Electricity was first discovered about 2 500 years ago. The Greek scientist Thales of Miletus (c. 620 BCE – c. 546 BC) noticed that a piece of amber (the hard fossilized sap from trees) attracted straw or feathers when he rubbed it with a cloth. The word “electricity” comes from the Greek word for amber – “elektron”. Thales is also known as the father of philosophy.
The word “electric” was first used in 1600 by William Gilbert, a doctor to Queen Elizabeth I. He carried out experiments and discovered that materials such as diamond, glass and wax behaved in a similar way to amber.
Count Alessandro Volta invented the first battery in the 18th century. He called it a “voltaic pile.” It consisted of a pile of zinc and silver or copper discs separated by pads moistened with an acid solution. The unit for measuring a unit of electricity, a volt, is named after Count Volta.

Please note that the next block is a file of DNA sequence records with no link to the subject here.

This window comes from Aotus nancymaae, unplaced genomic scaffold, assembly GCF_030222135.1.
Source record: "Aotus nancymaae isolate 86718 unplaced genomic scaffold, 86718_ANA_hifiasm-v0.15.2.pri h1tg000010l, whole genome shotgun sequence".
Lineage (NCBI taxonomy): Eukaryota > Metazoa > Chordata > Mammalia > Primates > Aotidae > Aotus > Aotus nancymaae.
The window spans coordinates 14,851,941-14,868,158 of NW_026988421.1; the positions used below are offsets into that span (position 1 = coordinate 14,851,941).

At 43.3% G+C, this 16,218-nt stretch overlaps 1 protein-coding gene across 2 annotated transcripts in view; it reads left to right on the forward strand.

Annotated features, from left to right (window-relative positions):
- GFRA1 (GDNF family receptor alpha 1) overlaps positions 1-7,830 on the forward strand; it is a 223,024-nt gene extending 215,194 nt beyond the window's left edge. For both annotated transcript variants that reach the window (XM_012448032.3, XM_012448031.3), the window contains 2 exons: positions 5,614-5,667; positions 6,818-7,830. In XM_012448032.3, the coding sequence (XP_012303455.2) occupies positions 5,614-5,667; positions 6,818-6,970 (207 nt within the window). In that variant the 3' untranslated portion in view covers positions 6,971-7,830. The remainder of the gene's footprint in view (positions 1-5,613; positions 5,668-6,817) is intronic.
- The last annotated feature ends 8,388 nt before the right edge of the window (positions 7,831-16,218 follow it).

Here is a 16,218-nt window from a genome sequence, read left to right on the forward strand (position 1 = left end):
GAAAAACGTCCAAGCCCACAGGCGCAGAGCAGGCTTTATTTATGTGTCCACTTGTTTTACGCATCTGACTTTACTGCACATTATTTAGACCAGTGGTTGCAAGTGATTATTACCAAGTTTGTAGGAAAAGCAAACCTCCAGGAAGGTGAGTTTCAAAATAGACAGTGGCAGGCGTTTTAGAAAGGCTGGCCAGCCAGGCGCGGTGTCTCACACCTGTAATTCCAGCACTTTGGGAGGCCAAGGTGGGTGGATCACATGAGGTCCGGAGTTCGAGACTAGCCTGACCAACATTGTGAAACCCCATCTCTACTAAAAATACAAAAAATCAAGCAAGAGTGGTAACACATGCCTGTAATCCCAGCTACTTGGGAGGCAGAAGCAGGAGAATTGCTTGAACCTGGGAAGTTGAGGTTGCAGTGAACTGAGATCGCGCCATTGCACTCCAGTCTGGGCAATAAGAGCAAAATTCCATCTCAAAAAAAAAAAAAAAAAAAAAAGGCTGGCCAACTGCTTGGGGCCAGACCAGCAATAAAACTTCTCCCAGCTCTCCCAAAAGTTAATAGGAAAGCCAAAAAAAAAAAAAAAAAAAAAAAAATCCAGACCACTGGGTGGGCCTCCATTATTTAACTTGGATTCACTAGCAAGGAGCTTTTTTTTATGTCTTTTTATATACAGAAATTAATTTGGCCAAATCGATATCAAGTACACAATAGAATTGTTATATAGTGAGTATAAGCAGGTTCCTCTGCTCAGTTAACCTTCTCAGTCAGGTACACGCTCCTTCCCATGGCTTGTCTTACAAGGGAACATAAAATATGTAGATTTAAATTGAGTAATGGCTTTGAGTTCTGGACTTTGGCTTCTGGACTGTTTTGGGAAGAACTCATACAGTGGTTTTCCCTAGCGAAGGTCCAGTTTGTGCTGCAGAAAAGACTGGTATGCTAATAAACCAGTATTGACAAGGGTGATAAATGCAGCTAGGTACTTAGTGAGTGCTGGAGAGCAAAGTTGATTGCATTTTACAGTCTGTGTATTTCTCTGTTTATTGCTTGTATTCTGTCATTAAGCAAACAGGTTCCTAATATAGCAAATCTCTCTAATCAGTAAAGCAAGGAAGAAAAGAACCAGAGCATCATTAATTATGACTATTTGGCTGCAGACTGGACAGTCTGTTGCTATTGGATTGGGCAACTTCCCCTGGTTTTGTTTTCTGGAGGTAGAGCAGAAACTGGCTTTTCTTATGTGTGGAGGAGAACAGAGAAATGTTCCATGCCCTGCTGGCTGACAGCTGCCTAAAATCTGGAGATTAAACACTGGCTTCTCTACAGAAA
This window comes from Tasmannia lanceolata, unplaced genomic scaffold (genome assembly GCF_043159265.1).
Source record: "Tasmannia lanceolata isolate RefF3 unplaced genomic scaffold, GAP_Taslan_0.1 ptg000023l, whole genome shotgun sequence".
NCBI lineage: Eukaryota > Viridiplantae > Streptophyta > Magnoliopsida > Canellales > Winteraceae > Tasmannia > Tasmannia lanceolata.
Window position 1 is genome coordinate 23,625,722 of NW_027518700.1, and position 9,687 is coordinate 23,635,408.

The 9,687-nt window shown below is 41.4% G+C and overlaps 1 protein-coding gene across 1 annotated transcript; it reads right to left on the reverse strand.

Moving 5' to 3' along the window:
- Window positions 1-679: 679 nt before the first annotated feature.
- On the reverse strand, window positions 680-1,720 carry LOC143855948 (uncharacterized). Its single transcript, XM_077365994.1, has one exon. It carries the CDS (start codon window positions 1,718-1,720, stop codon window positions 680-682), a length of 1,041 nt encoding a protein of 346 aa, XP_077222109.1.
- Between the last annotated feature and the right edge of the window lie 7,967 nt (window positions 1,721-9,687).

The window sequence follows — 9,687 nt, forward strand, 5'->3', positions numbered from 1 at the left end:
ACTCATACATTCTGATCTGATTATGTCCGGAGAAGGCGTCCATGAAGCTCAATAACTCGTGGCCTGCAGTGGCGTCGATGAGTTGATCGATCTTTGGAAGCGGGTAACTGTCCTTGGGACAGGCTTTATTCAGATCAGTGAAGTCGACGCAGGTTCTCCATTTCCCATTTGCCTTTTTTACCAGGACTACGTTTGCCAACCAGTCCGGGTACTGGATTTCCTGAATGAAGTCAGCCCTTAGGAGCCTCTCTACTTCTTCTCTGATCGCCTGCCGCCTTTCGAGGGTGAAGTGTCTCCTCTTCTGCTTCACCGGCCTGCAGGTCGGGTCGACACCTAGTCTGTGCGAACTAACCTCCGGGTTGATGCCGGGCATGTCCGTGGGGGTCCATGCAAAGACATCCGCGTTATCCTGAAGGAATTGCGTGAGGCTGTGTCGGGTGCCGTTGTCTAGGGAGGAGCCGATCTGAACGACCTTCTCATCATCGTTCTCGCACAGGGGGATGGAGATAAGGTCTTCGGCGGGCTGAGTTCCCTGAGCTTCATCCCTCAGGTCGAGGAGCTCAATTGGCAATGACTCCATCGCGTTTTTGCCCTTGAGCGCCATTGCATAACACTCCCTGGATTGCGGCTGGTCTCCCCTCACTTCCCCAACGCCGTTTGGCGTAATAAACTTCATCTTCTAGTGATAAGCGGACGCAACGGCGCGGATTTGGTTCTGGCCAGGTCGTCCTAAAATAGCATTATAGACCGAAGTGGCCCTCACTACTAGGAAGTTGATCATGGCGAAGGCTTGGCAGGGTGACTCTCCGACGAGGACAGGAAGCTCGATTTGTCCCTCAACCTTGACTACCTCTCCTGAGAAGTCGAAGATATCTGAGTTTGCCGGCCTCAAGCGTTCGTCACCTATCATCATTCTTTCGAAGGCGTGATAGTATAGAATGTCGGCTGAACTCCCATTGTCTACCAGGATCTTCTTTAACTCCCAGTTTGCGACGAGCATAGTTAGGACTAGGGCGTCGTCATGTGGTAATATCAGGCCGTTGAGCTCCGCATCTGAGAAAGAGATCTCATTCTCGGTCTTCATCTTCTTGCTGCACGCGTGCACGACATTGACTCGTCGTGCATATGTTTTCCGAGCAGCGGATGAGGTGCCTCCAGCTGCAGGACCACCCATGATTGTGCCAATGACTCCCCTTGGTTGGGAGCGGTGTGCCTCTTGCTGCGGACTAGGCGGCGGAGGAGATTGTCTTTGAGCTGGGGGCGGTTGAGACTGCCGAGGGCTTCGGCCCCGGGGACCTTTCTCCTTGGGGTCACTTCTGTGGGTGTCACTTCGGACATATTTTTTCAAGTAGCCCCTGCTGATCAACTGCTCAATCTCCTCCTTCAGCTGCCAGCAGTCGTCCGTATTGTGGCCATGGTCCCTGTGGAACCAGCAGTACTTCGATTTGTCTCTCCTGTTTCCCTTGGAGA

During the 1860s, George Leclanche developed a battery which did not use dangerous acids, known as the dry-cell battery. The batteries we use in flash lights, portable radios, etc. are based on Leclanche’s design.
Every year thousands of people are electrocuted but few die of it directly. Instead, more people die in the almost 10 000 fires that are caused by overloaded receptacles.
Be careful! Don’t overload your plugs and limit the use of extension cords by using them only for temporary operations.